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Joe Hand Promotions, Inc. v. Farmer

June 19, 2009


The opinion of the court was delivered by: Garland E. Burrell, Jr. United States District Judge


Plaintiff was issued an OSC on May 8, 2009, that required Plaintiff to explain "in a writing . . . why sanctions should not be imposed against Plaintiff or its counsel under Rule 16(f) of the Federal Rules of Civil Procedure for failure to file a timely status report." (OSC at 1 & 2.) The May 8 Order also required Plaintiff to file a status report, and continued the previously scheduled status conference to June 29, 2009.

Plaintiff's counsel filed a response to the OSC in which he blames a member of his clerical staff for his failure to properly calendar the status report filing deadline. Counsel concedes in his response that "there is no justifiable excuse for the mistake being made." (Response to OSC at 2:22.) Counsel also correctly indicated recognition of the principle that "it should never be forgotten that the attorney of record is ultimately responsible for [compliance with court deadlines]." Dela Rosa v. Scottsdale Memorial Health Systems, Inc., 136 F.3d 1241, 1244 (9th Cir. 1998).

Counsel also states he "would like the Court to know . . . that [he] did not intentionally or deliberately ignore the Court's Order . . . " (Response to OSC at 3:1--2.) This suggests counsel has the mistaken understanding that sanctions can only be imposed under Rule 16(f) for purposeful disobedience of a court order. However, the Ninth Circuit reveals otherwise in Ayers v. City of Richmond, 895 F.2d 1267, 1269-70 (9th Cir. 1990). Ayers upheld a sanction imposed notwithstanding a lawyer's explanation that he failed to appear at a settlement conference "because the date 'slipped by him'"; thus, indicating that negligent failure to be attentive to a Rule 16 scheduling requirement could be sanctionable conduct under Rule 16(f). Id. at 1270; see also Tracinda Corp. v. DaimlerChrysler AG, 502 F.3d 212, 241 (3rd Cir. 2007)("As the plain language of Rule 16(f) indicates, monetary sanctions for noncompliance with Rule 16 pretrial orders are . . . appropriate absent a showing that the violation was "substantially justified" or the award of expenses is "unjust" under the circumstances of the case."); Ikerd v. Lacy, 852 F.2d 1256, 1258-59 (10th Cir. 1988) ("Neither contumacious attitude nor chronic failure is a necessary threshold to the imposition of sanctions under Rule 16 of the Fed. R. Civ. P."); Martin Family Trust v. Neco-Nostalgia Entr. Co., 186 F.R.D. 601 (E.D. Cal. 1999) (finding plaintiff's attorney's excuse that he did not submit a status report because he was engaged in settlement negotiations was insufficient to avoid sanctions under Rule 16(f)).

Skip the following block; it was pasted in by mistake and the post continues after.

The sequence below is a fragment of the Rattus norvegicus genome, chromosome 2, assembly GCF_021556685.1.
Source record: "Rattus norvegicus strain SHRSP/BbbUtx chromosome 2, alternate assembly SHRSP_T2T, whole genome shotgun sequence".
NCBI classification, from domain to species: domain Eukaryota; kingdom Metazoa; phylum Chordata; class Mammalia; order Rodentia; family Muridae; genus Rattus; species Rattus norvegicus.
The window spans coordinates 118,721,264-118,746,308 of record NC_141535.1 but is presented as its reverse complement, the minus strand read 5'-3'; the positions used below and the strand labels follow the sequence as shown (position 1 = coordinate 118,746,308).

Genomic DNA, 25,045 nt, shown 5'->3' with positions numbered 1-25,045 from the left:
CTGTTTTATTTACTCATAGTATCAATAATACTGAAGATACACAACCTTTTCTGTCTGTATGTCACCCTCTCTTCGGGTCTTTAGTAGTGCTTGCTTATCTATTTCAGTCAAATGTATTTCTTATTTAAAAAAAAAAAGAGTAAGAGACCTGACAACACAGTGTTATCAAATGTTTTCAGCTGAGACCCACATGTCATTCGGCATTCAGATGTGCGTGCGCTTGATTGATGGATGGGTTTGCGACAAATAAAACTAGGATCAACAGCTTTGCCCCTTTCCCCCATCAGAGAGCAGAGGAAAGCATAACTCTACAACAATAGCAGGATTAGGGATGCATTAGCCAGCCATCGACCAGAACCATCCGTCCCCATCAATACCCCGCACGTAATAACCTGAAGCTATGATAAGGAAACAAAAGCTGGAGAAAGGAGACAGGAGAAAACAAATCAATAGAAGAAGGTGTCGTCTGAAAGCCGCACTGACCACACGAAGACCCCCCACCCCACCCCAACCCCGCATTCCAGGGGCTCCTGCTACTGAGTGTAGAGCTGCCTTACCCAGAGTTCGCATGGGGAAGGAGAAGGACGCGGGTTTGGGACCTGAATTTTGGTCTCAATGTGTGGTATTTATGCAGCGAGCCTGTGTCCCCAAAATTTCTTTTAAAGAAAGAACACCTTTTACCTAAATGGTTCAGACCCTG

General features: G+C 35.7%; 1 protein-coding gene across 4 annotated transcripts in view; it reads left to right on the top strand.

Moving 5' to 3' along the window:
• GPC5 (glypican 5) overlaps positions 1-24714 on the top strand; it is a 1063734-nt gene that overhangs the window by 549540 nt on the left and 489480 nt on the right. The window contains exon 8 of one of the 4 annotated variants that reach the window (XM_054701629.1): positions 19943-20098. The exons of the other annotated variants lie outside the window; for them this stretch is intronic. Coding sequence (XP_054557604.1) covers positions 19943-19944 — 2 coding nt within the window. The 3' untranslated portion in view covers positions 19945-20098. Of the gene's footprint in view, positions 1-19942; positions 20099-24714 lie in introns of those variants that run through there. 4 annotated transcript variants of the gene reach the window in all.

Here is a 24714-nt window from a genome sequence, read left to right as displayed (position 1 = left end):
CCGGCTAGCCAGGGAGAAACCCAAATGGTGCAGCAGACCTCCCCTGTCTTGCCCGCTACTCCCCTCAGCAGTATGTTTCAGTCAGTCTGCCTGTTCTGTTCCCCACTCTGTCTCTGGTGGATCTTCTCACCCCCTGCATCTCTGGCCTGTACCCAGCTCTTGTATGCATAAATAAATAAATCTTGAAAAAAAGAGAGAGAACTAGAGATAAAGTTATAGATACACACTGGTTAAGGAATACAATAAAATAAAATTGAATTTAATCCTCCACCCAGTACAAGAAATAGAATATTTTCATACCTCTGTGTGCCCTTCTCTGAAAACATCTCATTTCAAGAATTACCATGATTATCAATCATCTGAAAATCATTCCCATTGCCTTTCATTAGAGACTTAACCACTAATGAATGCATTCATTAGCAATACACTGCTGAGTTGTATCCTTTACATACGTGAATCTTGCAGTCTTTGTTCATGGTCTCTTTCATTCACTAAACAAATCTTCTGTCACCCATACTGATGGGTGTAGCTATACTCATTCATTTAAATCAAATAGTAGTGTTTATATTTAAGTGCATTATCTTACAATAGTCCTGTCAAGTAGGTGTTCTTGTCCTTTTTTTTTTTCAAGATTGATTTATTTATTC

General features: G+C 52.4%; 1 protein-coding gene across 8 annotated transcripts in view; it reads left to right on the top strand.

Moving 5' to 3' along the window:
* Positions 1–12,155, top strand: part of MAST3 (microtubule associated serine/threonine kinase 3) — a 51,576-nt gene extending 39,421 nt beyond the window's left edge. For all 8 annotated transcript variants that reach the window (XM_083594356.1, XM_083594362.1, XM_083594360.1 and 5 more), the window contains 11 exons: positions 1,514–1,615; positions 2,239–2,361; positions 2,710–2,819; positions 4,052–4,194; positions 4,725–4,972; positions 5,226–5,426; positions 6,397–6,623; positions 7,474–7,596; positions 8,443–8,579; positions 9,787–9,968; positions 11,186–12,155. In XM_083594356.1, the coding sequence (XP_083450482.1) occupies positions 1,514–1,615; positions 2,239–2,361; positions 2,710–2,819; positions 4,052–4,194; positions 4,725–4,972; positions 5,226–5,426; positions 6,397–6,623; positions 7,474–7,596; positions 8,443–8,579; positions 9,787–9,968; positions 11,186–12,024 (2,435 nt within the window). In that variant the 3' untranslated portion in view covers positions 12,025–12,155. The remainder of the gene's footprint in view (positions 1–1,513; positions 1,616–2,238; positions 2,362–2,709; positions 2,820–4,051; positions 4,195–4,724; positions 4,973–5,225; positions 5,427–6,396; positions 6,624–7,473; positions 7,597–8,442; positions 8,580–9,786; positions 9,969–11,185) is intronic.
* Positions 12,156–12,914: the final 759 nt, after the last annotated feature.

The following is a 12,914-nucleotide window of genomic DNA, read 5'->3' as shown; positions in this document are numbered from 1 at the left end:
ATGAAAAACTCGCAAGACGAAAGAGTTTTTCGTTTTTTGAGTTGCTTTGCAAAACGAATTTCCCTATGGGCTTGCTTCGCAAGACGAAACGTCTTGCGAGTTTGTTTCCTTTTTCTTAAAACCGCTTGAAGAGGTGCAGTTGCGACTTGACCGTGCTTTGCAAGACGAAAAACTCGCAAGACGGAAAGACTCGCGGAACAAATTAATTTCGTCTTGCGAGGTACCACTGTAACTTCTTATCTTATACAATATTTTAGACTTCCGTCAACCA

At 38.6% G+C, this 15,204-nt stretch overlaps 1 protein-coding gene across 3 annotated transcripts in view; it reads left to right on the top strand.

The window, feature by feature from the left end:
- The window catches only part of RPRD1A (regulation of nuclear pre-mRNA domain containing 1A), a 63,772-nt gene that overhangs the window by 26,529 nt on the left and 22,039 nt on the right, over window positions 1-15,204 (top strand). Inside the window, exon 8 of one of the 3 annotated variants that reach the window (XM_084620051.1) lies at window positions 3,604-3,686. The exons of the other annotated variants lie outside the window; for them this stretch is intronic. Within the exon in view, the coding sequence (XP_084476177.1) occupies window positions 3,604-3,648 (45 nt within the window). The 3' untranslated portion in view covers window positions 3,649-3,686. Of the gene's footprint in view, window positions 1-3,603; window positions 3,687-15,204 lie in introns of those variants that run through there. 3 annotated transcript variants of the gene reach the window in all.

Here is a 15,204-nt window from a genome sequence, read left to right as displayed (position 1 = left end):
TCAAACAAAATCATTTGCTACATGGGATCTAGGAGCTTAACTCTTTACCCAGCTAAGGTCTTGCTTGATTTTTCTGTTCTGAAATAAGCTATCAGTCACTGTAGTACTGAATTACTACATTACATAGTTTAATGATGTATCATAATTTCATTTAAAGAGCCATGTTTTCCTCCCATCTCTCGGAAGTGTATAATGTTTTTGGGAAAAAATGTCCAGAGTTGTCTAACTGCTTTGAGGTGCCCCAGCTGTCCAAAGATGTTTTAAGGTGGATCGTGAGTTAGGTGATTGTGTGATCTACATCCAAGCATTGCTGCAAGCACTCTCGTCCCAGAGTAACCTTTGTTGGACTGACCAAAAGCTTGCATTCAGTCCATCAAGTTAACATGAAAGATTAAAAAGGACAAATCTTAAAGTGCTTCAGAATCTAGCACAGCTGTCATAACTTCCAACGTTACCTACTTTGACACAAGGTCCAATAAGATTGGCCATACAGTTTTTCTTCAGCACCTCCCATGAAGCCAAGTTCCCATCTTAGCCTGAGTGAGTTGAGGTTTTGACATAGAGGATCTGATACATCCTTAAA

The primary focus of . . . Rule 16 is on the mechanics of pretrial conferences and scheduling. The purpose of Rule 16 is to insure early judicial intervention in the process of trial preparation and proper conduct of that entire process. . . Certainly the sanctions concept contained in subsection (f) is a codification of the purpose to insist that the court, the lawyers and the parties abandon habits which unreasonably delay and otherwise interfere with the expeditious management of trial preparation.

Matter of Sanction of Baker, 744 F.2d 1438, 1441 (10th Cir. 1984).

"Certainly, whether a failure to [comply with a scheduling requirement] is intentional, negligent, or inadvertent is a significant factor in assessing the severity of the transgression [and] in determining the nature and severity of the sanction." Tracinda Corp. v. DaimlerChrysler AG, 502 F.3d at 241. Plaintiff's counsel's transgression reveals he was inattentive or negligent to his obligation to file a timely status report. Disregard of a status report filing requirement "undermines the court's ability to control its docket . . . " Johnson v. Mammoth Recreations, Inc. 975 F.2d 604, 610 (9th Cir. 1992). An incredible amount of judicial time could be wasted when attorneys fail to submit timely status reports, since this failure usually results in the status hearing being rescheduled, the judge taking time to determine to whom an OSC should be issued, and then preparing an OSC. "The cogs of the wheel of justice move much more smoothly when attorneys who practice in this court follow the rules of practice and procedure [that] have been carefully developed and adopted." Dela Rosa, 136 F.3d at 1244.